While this perspective is of more recent origin historically (although adherants would argue it is a return to New Testament Christianity) and may have had less opportunity to generate the egregious inconsistancies the question alludes to, Evangelicals would still recognize that members in their congregation can still fall in to one of two relevant categories: 1. The fallen brother*. & 2. The false brother:

  1. The fallen brother is one who disobeys the commandments** not because they aren't a Christian, but because they (like Eve before them) have been tempted and deceived to do so against their (new) nature (that they would be still influenced by their persistant old nature is a recognised problem also). Their disobedience may range from what outsiders may think the trivial (Peter's denial of Christ) to particularly scandalous (David's adultery and murder), that they remain brothers and have merely fallen is evidenced by a later willingness to repent - acknowledging their error, renouncing it and an evidential re-commitment to the way of righteousness (living by faith - evidenced in obedience to the perfect law of God). This may mitigate somewhat their evil actions, but it is recognised that because of them, 'the name of the Lord is blasphemed'.

  2. The false brother is not a true Christian, but is not immediately discernible as such - they are 'wolves in sheeps clothing'. They have adopted the outward symbols of Christianity and adhere to a bare minimum of commandments that enable them to blend in amongst the Christians that surround them while their heart remains un-regenerated. They may be completely deceived themselves in thinking they are born again, or cunning dissimulators hiding ulterior motives. While the false brother's animus is normally directed inwards at disrupting the work of the Church (particularly by assuming offices of power that they are not called to and becoming false shepherds/teachers/prophets), in certain levels of concentration and sociological conditions, the false brothers may band together and 'break out' against outsiders satiating an innate blood-lust in a despicable fashion (e.g.).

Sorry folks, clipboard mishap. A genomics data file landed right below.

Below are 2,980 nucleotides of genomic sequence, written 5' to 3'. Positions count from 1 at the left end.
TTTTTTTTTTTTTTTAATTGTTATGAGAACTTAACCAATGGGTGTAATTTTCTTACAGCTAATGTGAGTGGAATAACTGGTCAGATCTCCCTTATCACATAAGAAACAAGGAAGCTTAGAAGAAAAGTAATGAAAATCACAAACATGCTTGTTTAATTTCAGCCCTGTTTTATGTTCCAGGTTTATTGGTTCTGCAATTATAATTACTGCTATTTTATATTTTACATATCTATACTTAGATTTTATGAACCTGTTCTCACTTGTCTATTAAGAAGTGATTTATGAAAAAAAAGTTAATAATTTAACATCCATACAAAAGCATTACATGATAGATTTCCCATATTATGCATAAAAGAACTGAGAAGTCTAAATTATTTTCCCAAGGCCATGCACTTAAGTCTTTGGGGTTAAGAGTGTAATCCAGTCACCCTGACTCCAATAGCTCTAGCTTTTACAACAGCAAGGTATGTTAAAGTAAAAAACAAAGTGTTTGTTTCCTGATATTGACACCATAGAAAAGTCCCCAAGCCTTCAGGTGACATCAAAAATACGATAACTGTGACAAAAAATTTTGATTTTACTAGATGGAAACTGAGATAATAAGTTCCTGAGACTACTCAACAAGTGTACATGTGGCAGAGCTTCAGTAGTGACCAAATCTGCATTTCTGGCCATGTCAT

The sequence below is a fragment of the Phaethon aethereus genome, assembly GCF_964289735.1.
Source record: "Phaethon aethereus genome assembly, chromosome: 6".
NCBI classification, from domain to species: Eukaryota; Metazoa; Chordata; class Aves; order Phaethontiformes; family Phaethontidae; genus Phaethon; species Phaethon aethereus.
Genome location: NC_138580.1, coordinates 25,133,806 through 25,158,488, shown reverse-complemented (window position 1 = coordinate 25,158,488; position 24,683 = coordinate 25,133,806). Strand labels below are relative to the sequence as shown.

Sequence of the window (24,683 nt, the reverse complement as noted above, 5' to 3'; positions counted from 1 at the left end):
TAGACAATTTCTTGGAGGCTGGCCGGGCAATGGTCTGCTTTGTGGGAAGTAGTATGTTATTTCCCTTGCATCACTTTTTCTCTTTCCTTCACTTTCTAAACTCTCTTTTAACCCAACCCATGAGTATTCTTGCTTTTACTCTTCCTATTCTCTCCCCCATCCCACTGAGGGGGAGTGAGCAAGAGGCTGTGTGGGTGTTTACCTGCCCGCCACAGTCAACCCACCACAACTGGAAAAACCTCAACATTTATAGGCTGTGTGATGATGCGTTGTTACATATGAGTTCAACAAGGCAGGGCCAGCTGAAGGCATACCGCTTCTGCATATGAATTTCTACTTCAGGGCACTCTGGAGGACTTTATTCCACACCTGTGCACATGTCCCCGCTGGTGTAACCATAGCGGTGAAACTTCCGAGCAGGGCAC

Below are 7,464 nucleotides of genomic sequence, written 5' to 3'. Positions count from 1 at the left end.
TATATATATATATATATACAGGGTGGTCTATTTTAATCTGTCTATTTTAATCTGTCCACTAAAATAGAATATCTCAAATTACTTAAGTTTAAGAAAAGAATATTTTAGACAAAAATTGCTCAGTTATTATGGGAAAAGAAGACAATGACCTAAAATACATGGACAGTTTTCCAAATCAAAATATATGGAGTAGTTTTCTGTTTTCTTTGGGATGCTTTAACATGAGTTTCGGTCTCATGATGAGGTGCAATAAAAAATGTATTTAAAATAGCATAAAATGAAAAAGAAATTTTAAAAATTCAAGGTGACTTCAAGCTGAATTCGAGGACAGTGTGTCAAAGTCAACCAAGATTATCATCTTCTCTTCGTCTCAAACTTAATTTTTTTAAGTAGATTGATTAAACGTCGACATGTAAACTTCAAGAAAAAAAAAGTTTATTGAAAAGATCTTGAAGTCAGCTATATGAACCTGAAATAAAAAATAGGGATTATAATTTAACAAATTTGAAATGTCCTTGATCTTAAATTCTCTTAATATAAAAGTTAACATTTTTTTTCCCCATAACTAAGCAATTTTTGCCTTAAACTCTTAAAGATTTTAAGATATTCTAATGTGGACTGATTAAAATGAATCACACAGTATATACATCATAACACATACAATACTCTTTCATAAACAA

While both may engage in commandment breaking, they may be differentiated to some degree by the former's subsequent humble willingness to confess their wrong-doing and repent of it, versus the latter's prideful self-justification and refusal to repent upon confrontation.

Regarding excommunication, this tends to be rare but not entirely unheard of in evangelical congregations, it is far more common that upon confrontation, the fallen brother will repent before being 'put out', and the pride of the false brother will lead him to decamp before similar action is taken (cf. 1 John 2:19) - excommunication is not usually declared in absentia. Where it is done, it does tend to be for reasons of unrepentant immorality and not (for example) just for maintaining contrary doctrines. Unfortunately (in my view) a common practice is to add the extra-biblical step of asking the person to leave the congregation quietly - usually enacted after they remain unrepentant after confrontation by elders and show no evidence of wanting to leave of their own accord, rather than pursueing the final (biblical) step of (public) congregational/denominational confrontation - the intention is to reduce scandal, but in the long run this practice may perhaps add to it (as well as resulting in less repentance).